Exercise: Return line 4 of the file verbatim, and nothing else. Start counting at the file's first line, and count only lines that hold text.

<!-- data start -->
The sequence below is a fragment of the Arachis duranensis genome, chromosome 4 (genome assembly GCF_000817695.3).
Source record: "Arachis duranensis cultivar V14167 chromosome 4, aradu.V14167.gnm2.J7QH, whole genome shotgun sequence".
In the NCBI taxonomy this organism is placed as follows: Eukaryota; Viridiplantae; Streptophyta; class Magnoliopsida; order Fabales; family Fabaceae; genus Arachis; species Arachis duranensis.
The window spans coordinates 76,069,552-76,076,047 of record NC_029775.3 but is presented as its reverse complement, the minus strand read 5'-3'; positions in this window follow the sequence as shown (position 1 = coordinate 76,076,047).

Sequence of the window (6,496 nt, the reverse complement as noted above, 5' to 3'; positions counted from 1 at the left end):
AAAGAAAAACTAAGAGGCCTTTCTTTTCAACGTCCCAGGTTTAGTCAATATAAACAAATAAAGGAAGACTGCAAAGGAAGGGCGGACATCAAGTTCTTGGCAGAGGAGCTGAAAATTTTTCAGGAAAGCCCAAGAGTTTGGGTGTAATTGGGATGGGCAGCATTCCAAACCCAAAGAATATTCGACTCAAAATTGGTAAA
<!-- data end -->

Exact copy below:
The window spans coordinates 76,069,552-76,076,047 of record NC_029775.3 but is presented as its reverse complement, the minus strand read 5'-3'; positions in this window follow the sequence as shown (position 1 = coordinate 76,076,047).